This summer, UW Study Abroad and the College of Engineering are offering a study abroad program that stays close to home.
"Sustainable Water in a Wet Region" is a field study course that looks at many aspects of water - water resource, drinking water, and wastewater - and takes students to locations on the Olympic Peninsula. The course focuses on environmental implications of climate change predictions for temperate rain forest and wet forest regions, using the Pacific Northwest as an observational "laboratory". The class runs from July 19 to August 19, 2017. You can see more details at the course page on canvas.
Interested students can also attend an information session on Monday, Jan. 23 in Lowe Hall room 355 at 3 p.m., or Tuesday, Jan. 24 in More Hall room 110 at 1:30 p.m.
- This is a field study course (i.e. most time is away from campus and meetings times run all day). Learning is by seeing, hearing and experiencing.
- Hiking, plant tours, hands on, professional and expert speakers, etc.
- Offered as a Study Abroad for students from University of Washington and Jordan University of Science and Technology.
- Students travel from Seattle to multiple locations on the Olympic Peninsula.
- Immersion learning course - meaning that accepted students are expected to participate in all activities - including weekends and evening, travel together, and group living for the duration of the course.
- Science Course: Section options available for all majors including science for the non-scientist and engineering technical elective.
- Sections are available for all levels (freshmen through graduate students).
The value of water is recognized world-wide. Even in wet regions, such as the Pacific Northwest, sustainable strategies must recognize the inter-connections among water resource, drinking water, and wastewater. This course examines the intersection of these three water engineering sectors with a focus on environmental implications of climate change predictions for temperate rain forest and wet forest regions, using the Pacific Northwest as an observational "laboratory". These intersections will be examined at differing scales (state, city and small town) and from multiple cultural perspectives by studying.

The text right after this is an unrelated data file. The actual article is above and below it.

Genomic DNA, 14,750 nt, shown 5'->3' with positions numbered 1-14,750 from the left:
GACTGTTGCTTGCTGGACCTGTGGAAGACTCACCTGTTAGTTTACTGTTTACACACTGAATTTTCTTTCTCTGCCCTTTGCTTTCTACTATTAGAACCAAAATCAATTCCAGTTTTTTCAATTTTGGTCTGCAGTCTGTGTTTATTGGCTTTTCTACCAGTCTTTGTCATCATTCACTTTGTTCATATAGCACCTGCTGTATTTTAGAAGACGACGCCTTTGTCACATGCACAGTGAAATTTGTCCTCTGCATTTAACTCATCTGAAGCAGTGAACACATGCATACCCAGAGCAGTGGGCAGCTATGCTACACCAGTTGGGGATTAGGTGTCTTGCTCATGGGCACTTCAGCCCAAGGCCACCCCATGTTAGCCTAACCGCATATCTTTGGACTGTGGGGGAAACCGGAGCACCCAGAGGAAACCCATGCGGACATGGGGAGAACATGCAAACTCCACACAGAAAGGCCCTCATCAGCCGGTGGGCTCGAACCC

- Integrated "One Water" Management including the influence of water use on water quality at multiple scales. (for an example, see here)
- Cultural values related to water, and the influence of tribal cultural views on water on local and regional water decisions,
- Impacts of human water use on shellfish beds and salmon runs,
- Basics of the ecosystem food chain and how water quality can impact/disrupt this,
- Wastewater and stormwater reuse to mitigate impacts of changing water supply and demands, and
- Treatment and control of combined sewer overflow and polluted stormwater.